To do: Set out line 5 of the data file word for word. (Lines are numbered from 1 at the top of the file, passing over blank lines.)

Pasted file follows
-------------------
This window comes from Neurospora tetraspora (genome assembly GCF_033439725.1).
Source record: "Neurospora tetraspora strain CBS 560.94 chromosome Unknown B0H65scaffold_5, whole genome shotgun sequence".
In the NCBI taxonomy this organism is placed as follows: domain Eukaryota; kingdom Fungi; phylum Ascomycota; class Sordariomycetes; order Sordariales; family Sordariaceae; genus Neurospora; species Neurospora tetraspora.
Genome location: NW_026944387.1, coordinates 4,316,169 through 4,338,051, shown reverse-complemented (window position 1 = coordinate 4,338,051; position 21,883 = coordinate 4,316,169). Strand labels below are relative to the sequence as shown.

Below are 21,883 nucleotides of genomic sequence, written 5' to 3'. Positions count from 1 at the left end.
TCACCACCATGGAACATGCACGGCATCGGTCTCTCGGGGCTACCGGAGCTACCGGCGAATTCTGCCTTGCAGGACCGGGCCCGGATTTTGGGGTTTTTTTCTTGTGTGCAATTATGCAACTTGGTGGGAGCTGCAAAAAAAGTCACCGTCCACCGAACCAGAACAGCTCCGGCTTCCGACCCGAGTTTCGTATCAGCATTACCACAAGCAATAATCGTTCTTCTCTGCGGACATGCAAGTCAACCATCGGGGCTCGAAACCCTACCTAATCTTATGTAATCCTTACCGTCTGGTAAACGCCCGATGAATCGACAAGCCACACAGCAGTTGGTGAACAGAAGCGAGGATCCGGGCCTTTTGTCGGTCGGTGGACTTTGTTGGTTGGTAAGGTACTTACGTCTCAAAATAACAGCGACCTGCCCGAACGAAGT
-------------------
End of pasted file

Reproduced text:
Below are 21,883 nucleotides of genomic sequence, written 5' to 3'. Positions count from 1 at the left end.